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Quantitative Intrastructural Reasoning

Theorizing in the Physical Sciences

Quantified models have also gone through differentiation, incorporated new paradigms in what are considered the hard sciences, and been coopted into applications that transform them in step with demands of practice, but have the distinction of being more verifiable and in some cases incontrovertible up to this point, capable of attaining status as natural law, which is still nearly impossible for personal psychology. Perhaps the state of quantification as primarily addressed to the inanimate is a consequence of developmental tradition. Motion and minerals are mercurial, ‘external’ phenomena, while human behavior conforms more closely to natural intuition and effortlessly to the fulfillment of will and desire. Perhaps this is one of the reasons that Western culture inclined towards concepts of mechanistic, ‘physical’ matter and nonmechanistic soul, neglecting overdue formulation of biological and then psychological material and mechanism with attendant laws of formal causality. Relatedly, everything located in the mind is more value-laden, of greater ethical import, and thus vulnerable to bias that can inhibit the revisional process. So once understanding of material environments superseded our somewhat arbitrary presumptuousness about the spiritual and began to be elaborated mechanistically, it far outpaced empirical investigation of the mind, which is just beginning to achieve escape velocity from prejudices and ancient intuitions, making its arrival as systematic, universalizing objectivity.

Hard sciences revolutionized our way of thinking about technology, but there has been some resistance to revised theorizing about ourselves, even though it is inevitable and has in fact had a modest effect on common beliefs under the radar, as in cultural assimilation of some Freudian concepts. Hindrance comes from fear of social disorder on the part of authorities whose governance is jeopardized, also from new power structures that go through oppressive, reactionary initiations, and growing capacity to force behavior via psychologically primitive yet highly effective techniques of propagandistic control, kindling false confidence in members of higher socioeconomic strata and resurgent class antagonisms. Somehow the culturally predominant have arrived at a conviction that they can convince the populace of its equal status while sucking it dry of capital and diminishing the standard of living, a trend which should prompt serious, soul-searching reflection by everyone. The way psychoanalytic theory and evolution-based models of human nature among additional facets of science have been poorly understood, deficiently incorporated, and become corruptive to institutions bodes ominously for the future of civilization: social Darwinist tendencies and diagnostic conventions are the first rumblings of potentially global forces of destruction.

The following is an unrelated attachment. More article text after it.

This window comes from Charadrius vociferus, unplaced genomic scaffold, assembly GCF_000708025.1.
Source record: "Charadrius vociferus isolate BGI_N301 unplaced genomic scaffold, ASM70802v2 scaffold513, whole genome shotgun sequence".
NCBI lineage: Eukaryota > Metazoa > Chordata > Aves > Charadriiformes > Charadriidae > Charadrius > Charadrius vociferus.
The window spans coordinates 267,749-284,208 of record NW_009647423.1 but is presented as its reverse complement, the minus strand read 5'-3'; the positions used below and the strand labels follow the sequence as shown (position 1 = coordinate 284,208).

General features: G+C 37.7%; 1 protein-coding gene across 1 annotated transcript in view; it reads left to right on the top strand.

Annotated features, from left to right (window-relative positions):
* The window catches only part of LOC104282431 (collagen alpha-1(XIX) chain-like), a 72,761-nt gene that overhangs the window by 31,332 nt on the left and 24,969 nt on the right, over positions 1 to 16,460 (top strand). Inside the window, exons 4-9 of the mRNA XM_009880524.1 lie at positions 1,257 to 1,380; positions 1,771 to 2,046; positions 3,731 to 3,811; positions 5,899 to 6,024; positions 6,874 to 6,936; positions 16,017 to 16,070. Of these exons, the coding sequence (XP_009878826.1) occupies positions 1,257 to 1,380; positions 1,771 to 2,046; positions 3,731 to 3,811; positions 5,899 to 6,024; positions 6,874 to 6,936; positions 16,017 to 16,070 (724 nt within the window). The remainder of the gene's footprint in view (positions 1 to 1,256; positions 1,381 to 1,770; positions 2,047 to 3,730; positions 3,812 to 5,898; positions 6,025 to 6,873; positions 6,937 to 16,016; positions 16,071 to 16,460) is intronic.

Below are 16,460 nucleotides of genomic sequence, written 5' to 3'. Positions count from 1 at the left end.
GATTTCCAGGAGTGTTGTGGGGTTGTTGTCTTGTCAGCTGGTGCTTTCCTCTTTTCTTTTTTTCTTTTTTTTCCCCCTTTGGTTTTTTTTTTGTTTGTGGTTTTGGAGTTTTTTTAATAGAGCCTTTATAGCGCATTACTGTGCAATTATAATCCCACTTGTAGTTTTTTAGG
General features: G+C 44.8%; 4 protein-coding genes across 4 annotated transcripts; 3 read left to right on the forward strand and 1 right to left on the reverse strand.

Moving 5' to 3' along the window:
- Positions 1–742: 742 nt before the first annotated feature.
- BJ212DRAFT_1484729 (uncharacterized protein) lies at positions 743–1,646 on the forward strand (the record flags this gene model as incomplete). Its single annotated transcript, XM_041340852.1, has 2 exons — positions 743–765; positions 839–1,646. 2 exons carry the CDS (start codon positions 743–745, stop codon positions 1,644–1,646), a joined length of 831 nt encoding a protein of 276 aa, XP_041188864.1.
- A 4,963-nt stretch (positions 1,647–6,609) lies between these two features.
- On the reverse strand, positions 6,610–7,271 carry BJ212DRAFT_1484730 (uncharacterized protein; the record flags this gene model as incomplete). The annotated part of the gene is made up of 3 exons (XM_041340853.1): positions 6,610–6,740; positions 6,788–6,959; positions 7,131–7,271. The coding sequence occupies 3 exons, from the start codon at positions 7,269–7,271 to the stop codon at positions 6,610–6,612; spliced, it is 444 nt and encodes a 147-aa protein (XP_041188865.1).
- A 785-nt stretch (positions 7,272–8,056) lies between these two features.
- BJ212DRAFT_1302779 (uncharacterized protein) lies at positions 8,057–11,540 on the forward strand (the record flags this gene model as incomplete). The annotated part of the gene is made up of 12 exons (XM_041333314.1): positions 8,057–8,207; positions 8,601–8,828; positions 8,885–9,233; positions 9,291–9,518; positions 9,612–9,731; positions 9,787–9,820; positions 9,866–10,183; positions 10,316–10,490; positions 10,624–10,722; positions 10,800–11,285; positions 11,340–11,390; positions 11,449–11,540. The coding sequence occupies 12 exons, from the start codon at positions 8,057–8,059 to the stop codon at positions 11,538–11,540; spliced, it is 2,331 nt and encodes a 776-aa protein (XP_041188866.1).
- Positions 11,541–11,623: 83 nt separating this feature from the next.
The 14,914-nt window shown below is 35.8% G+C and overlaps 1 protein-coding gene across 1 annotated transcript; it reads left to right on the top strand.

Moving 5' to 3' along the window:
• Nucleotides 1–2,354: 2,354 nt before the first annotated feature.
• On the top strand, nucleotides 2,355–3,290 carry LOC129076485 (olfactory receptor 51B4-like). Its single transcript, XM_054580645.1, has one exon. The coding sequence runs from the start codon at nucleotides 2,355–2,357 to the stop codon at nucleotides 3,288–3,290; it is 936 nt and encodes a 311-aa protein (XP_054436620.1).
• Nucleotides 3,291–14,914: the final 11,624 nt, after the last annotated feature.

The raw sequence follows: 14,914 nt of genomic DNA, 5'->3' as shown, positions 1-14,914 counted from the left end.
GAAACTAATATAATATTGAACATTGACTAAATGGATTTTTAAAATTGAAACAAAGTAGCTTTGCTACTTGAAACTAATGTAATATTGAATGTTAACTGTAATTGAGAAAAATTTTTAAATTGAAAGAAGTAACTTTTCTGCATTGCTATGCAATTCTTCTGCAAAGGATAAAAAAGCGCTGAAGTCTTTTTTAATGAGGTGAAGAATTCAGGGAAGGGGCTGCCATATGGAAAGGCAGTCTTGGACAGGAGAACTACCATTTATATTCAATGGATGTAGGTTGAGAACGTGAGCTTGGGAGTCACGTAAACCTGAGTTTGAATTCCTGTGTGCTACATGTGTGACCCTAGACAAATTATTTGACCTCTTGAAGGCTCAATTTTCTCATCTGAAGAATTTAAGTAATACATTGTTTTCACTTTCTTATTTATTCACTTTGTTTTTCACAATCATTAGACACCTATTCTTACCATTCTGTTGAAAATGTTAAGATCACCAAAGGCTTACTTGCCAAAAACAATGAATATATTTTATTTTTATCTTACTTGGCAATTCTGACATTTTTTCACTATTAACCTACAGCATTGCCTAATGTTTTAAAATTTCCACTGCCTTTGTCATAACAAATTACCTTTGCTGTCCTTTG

Getting back to quantification, we have tended to project our own will into phenomena we examine at the beginning of a modeling effort, anthromorphizing the world as intentional. Disciplines such as alchemy and astrology, which evolved into chemistry and physics respectively, inspired much credulity about whether they evidenced sparks of divine will. Before invention of the telescope, the Earth was thought to be enveloped in a spiritual empyrium, and alchemists regarded their material as composed of spirit or ‘pneumatic’ substances to the extent that transmutations were invisible. Precision standardizing of measuring instruments allowed natural philosophers and then scientists to finely control laboratory environments, repeating procedures to exactitude and developing numerically-defined concepts such as velocity, acceleration, mass, heat, energy, along with statistical margins of error, so that variables both internal and external to experimental designs became keenly perceptible, rigorously predictable and mechanistically modelable.